Every now and then, we all come across an artist whose work speaks to us. Somehow, as soon as you look at it, there’s an instant appeal and connection. For me, Dick Kelly is one of those artists, so it’s a real privilege to be able to profile him this month for our “Behind the Art” series.

“I was born in the early 40’s and grew up in Detroit.  I was a city kid in a quieter, safer, less paranoid time.  I went places on the streetcar and rode my bike down to fish in the Detroit River and watch the freighters go by.  The only real outdoors experiences I had was going places with the Boy Scouts.  I did some hunting and fishing with my dad and grand-dad, but never got very good at it and went mostly just to be outdoors. We didn’t have much money, so I stayed near home and worked my way through Wayne State U., the local city college.”

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Although he didn’t get into woodturning until later in life, Dick has always been artistic. “I started in High school  --  I could always draw a little, but was never much for real, concept-oriented  “Art with a capital A”.  Art classes weren’t offered in my school anyway.  I was a small un-athletic guy, so my dad, a tool and die designer, gave me drawing projects to keep me busy after school.  He brought home blueprints of things he was working on and had me use them to make three-dimensional perspective drawings of the objects.  In hindsight, that’s what I do now.  Go back and forth between a plan and a three dimensional object, “engineering” it along the way.”

“The next part came when I un-intentionally ended up with a degree in advertising design.  I was the oldest in my family and was nominated to achieve the middle class goal of having a kid go to college.  My parents would have been better served to wait for my smarter younger brother.  I had a difficult time.  Fortunately there was a niche degree, Bachelor of Fine Arts that substituted art studio classes for the language requirement to count for a degree.  Advertising was a “hot” field back then so I learned about advertising design in that curriculum.  Where to find images, how to do layouts and all the “tricks of the trade” of how to do a design.  I still say that I’m not really an “artist,” but I can run you up a pretty good design for a shower curtain in an afternoon.”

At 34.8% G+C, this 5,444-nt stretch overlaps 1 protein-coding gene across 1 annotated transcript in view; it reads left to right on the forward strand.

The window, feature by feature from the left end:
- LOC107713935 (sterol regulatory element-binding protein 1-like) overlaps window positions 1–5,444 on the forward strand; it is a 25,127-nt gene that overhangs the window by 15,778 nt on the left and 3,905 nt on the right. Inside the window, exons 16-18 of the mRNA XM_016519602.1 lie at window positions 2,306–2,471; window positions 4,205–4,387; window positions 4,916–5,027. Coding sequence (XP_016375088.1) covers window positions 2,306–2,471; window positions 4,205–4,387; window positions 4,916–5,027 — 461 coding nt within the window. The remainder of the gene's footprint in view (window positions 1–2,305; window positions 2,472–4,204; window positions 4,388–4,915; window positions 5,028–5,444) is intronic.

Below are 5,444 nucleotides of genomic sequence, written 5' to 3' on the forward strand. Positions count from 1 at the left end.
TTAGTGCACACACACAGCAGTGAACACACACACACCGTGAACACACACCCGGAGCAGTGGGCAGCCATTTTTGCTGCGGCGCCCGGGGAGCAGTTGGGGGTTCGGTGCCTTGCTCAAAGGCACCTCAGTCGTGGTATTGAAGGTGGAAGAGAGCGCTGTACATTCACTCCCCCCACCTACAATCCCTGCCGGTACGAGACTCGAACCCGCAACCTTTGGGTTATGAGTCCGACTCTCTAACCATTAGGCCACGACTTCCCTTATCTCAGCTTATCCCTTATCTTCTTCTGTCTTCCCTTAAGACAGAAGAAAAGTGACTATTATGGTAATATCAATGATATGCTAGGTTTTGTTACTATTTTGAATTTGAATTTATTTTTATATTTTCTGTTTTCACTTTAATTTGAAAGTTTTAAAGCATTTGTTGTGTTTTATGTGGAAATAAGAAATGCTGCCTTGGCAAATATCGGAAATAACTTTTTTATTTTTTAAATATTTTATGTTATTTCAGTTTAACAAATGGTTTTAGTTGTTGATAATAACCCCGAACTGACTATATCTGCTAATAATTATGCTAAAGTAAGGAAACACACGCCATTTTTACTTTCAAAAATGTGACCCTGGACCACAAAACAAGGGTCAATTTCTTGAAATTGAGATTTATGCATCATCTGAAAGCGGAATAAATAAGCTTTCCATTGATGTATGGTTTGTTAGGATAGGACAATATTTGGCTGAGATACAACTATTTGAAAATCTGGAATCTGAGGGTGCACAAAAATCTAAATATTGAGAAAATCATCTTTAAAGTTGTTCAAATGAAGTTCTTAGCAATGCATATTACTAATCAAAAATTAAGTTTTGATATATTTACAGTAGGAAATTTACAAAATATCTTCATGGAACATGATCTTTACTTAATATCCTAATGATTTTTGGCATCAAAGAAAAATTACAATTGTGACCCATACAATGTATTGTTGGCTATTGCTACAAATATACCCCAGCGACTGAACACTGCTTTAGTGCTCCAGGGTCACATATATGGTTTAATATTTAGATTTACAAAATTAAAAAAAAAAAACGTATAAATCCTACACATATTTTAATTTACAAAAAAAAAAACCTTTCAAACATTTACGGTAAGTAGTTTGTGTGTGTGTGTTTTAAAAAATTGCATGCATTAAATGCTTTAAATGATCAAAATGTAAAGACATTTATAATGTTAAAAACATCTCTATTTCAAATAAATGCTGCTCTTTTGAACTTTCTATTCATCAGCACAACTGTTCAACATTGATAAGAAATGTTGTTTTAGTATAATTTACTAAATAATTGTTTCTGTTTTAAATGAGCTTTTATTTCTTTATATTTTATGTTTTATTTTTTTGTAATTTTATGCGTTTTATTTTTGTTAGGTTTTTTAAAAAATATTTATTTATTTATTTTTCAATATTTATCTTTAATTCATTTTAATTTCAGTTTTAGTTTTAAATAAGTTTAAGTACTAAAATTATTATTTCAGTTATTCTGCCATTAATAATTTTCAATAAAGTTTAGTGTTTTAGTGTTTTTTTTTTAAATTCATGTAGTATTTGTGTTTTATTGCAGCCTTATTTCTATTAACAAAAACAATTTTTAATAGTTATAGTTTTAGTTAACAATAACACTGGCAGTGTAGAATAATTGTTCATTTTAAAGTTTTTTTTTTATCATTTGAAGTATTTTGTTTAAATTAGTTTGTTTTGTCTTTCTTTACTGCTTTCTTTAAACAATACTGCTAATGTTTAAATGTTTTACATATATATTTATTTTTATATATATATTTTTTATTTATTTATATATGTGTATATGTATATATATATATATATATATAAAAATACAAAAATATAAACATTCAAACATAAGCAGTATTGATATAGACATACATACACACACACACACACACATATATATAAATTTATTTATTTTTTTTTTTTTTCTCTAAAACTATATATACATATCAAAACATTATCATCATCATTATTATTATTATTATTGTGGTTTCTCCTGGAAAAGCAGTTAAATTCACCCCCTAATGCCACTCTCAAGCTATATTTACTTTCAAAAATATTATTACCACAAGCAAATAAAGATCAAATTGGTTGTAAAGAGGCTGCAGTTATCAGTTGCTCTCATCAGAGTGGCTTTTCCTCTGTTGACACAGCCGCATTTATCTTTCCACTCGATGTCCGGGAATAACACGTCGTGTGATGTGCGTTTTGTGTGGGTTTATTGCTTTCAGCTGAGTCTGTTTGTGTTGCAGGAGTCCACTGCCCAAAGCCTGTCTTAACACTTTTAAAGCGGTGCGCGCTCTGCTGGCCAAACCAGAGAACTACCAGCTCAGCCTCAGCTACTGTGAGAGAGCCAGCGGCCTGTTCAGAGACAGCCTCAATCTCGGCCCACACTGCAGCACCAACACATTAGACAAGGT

Dick worked in advertising and held a number of jobs over the next 5 years before deciding to try a different direction altogether. “I was as restless in my jobs back then as I've become later in life with my crafts, always wanting to move on and try different things that I might like better.  I decided that I needed to get back to school to do what I wanted and moved to Arizona to attend Arizona State.  I ran out of money there and needed a job, so I got to be an apprentice jeweler based on a metalsmithing course I took as an elective as an undergrad at Wayne State.  That led to a succession of commercial metalsmithing jobs for the next ten years during the heyday of southwestern contemporary jewelry from the seventies into the 80’s.  I also had my own craft business making sterling silver-handled embroidery scissors and needlecases during that time. When the southwestern jewelry fad and the needlepoint fad both ran out of steam in the early ‘80s, I got an un-interesting day job and kept my mind and hands busy with crafts at night."

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Thursday the 21st. Thanks for visiting Woodturners Unlimited.